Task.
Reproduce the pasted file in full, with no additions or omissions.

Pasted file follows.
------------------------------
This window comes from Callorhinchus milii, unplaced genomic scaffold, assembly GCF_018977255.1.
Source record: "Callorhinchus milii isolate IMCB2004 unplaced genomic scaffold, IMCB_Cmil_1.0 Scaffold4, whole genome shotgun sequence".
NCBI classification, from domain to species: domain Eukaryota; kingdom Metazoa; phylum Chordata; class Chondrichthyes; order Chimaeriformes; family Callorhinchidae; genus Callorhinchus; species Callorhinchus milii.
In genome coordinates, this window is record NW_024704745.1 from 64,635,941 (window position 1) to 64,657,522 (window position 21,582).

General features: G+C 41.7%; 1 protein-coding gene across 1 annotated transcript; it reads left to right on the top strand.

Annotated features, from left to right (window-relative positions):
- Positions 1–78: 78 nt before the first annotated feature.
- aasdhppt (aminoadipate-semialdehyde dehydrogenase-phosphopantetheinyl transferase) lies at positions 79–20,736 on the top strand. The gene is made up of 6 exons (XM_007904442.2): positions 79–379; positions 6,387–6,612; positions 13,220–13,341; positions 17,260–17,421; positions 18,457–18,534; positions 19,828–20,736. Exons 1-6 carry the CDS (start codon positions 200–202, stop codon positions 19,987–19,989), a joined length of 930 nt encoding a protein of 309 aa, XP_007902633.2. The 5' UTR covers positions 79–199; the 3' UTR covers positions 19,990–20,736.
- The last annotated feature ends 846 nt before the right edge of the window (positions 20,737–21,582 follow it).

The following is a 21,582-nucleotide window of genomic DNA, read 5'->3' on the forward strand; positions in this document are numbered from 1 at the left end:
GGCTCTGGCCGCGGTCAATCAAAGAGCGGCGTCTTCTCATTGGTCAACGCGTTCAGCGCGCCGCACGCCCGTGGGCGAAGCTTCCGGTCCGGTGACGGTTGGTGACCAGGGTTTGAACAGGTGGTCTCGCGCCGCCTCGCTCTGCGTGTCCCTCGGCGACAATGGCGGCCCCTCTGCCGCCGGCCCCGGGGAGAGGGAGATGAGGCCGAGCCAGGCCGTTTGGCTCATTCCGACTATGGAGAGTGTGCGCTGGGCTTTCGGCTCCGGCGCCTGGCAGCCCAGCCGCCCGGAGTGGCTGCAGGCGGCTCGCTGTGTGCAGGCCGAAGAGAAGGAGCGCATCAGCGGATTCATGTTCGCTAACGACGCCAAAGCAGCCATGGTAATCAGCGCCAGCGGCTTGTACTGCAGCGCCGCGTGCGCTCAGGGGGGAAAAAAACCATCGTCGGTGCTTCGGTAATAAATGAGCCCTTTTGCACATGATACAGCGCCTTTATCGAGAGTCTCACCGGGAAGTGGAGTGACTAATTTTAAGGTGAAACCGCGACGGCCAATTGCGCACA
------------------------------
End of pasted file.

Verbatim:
This window comes from Callorhinchus milii, unplaced genomic scaffold, assembly GCF_018977255.1.
Source record: "Callorhinchus milii isolate IMCB2004 unplaced genomic scaffold, IMCB_Cmil_1.0 Scaffold4, whole genome shotgun sequence".
NCBI classification, from domain to species: domain Eukaryota; kingdom Metazoa; phylum Chordata; class Chondrichthyes; order Chimaeriformes; family Callorhinchidae; genus Callorhinchus; species Callorhinchus milii.
In genome coordinates, this window is record NW_024704745.1 from 64,635,941 (window position 1) to 64,657,522 (window position 21,582).

General features: G+C 41.7%; 1 protein-coding gene across 1 annotated transcript; it reads left to right on the top strand.

Annotated features, from left to right (window-relative positions):
- Positions 1–78: 78 nt before the first annotated feature.
- aasdhppt (aminoadipate-semialdehyde dehydrogenase-phosphopantetheinyl transferase) lies at positions 79–20,736 on the top strand. The gene is made up of 6 exons (XM_007904442.2): positions 79–379; positions 6,387–6,612; positions 13,220–13,341; positions 17,260–17,421; positions 18,457–18,534; positions 19,828–20,736. Exons 1-6 carry the CDS (start codon positions 200–202, stop codon positions 19,987–19,989), a joined length of 930 nt encoding a protein of 309 aa, XP_007902633.2. The 5' UTR covers positions 79–199; the 3' UTR covers positions 19,990–20,736.
- The last annotated feature ends 846 nt before the right edge of the window (positions 20,737–21,582 follow it).

The following is a 21,582-nucleotide window of genomic DNA, read 5'->3' on the forward strand; positions in this document are numbered from 1 at the left end:
GGCTCTGGCCGCGGTCAATCAAAGAGCGGCGTCTTCTCATTGGTCAACGCGTTCAGCGCGCCGCACGCCCGTGGGCGAAGCTTCCGGTCCGGTGACGGTTGGTGACCAGGGTTTGAACAGGTGGTCTCGCGCCGCCTCGCTCTGCGTGTCCCTCGGCGACAATGGCGGCCCCTCTGCCGCCGGCCCCGGGGAGAGGGAGATGAGGCCGAGCCAGGCCGTTTGGCTCATTCCGACTATGGAGAGTGTGCGCTGGGCTTTCGGCTCCGGCGCCTGGCAGCCCAGCCGCCCGGAGTGGCTGCAGGCGGCTCGCTGTGTGCAGGCCGAAGAGAAGGAGCGCATCAGCGGATTCATGTTCGCTAACGACGCCAAAGCAGCCATGGTAATCAGCGCCAGCGGCTTGTACTGCAGCGCCGCGTGCGCTCAGGGGGGAAAAAAACCATCGTCGGTGCTTCGGTAATAAATGAGCCCTTTTGCACATGATACAGCGCCTTTATCGAGAGTCTCACCGGGAAGTGGAGTGACTAATTTTAAGGTGAAACCGCGACGGCCAATTGCGCACA